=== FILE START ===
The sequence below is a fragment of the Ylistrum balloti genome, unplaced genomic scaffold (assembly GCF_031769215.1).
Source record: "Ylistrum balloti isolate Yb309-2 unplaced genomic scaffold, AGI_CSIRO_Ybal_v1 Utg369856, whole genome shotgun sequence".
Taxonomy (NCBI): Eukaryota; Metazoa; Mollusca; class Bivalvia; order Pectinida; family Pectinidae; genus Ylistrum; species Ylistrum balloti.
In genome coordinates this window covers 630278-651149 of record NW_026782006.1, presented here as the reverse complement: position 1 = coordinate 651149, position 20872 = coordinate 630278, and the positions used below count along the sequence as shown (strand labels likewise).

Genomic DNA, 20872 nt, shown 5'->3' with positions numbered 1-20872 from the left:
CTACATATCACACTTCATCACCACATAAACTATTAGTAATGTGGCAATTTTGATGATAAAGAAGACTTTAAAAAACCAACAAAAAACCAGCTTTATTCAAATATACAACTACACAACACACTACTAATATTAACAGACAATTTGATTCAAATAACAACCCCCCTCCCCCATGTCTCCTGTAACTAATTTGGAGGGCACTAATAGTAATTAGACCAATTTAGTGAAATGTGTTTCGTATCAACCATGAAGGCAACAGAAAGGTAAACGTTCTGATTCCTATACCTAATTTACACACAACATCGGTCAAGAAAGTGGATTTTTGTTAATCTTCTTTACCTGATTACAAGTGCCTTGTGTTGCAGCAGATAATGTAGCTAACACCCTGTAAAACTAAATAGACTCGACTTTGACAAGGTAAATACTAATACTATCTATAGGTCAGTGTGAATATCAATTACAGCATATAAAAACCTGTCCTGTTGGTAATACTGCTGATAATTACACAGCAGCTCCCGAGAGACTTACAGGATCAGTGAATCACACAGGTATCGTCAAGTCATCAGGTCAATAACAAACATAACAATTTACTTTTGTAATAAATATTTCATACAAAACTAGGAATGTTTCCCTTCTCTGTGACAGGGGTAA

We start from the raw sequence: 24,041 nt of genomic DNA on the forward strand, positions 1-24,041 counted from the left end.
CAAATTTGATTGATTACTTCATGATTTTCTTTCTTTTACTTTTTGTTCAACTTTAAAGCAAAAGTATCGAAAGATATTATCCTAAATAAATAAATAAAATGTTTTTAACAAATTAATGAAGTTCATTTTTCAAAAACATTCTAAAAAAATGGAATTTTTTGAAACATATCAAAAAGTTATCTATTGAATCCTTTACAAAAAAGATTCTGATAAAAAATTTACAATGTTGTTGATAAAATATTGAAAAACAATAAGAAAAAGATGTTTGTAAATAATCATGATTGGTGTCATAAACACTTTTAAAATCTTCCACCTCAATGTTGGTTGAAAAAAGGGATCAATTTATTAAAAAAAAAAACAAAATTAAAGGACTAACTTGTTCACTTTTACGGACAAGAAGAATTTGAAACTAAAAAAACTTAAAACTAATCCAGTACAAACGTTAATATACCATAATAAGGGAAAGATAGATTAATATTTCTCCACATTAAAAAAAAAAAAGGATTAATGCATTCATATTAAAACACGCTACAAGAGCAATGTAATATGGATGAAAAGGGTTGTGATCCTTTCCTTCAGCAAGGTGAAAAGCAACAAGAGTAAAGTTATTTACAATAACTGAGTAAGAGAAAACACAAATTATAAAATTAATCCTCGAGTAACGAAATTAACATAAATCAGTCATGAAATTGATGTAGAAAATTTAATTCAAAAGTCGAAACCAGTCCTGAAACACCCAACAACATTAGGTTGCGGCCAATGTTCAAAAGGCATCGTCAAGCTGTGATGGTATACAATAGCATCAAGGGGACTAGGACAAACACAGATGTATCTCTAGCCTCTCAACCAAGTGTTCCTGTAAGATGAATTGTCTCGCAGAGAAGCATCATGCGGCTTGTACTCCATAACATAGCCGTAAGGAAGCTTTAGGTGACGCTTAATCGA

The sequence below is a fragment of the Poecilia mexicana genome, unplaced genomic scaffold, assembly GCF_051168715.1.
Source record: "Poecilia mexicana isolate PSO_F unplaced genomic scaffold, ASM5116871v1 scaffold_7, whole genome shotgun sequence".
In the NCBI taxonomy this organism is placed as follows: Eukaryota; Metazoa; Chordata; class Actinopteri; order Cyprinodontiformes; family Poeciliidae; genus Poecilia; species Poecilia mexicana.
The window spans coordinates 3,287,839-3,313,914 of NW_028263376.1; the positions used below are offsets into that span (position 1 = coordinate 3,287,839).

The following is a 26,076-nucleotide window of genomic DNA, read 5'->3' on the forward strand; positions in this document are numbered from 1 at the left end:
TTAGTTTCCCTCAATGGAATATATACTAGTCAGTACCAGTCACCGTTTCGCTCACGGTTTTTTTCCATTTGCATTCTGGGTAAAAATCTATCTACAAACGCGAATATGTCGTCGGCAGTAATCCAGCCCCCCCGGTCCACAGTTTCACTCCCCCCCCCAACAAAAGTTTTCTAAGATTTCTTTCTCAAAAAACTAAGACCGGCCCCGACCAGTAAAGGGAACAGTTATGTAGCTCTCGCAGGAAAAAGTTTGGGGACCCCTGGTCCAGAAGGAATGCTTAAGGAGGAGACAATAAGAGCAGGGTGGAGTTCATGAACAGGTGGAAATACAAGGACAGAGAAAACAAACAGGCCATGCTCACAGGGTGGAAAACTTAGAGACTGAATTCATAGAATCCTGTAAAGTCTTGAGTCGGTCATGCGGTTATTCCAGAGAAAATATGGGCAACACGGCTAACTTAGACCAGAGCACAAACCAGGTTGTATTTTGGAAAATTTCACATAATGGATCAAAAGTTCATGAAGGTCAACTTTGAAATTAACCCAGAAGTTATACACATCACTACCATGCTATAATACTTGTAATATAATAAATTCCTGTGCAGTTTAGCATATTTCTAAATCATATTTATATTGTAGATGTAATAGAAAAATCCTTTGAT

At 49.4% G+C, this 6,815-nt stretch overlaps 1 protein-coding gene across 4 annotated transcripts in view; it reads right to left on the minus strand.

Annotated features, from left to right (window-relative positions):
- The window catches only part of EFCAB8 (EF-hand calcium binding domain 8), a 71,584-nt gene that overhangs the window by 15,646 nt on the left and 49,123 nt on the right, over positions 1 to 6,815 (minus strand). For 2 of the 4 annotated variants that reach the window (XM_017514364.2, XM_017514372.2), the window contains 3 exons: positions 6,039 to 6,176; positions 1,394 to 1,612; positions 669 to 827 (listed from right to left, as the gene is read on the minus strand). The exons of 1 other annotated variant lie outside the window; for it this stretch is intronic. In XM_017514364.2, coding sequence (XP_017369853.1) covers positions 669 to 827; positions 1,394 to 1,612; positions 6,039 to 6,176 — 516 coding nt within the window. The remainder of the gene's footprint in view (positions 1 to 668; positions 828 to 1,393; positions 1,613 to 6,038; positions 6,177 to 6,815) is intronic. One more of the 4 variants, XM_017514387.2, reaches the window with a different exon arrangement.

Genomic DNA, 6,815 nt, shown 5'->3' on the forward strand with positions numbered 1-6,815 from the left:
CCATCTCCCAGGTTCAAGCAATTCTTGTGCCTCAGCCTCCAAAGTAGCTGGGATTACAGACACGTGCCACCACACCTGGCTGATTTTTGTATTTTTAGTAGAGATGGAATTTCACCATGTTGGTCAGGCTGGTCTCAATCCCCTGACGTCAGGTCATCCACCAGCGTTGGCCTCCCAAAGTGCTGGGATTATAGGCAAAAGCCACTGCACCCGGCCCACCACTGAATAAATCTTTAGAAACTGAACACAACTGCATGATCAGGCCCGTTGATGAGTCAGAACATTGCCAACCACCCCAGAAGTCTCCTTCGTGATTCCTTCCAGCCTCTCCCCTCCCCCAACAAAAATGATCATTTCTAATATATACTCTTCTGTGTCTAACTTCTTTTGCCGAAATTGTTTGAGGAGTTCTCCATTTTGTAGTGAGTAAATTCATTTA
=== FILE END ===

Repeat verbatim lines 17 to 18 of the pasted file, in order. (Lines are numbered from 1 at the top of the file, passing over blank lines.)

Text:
- The window catches only part of EFCAB8 (EF-hand calcium binding domain 8), a 71,584-nt gene that overhangs the window by 15,646 nt on the left and 49,123 nt on the right, over positions 1 to 6,815 (minus strand). For 2 of the 4 annotated variants that reach the window (XM_017514364.2, XM_017514372.2), the window contains 3 exons: positions 6,039 to 6,176; positions 1,394 to 1,612; positions 669 to 827 (listed from right to left, as the gene is read on the minus strand). The exons of 1 other annotated variant lie outside the window; for it this stretch is intronic. In XM_017514364.2, coding sequence (XP_017369853.1) covers positions 669 to 827; positions 1,394 to 1,612; positions 6,039 to 6,176 — 516 coding nt within the window. The remainder of the gene's footprint in view (positions 1 to 668; positions 828 to 1,393; positions 1,613 to 6,038; positions 6,177 to 6,815) is intronic. One more of the 4 variants, XM_017514387.2, reaches the window with a different exon arrangement.

Genomic DNA, 6,815 nt, shown 5'->3' on the forward strand with positions numbered 1-6,815 from the left: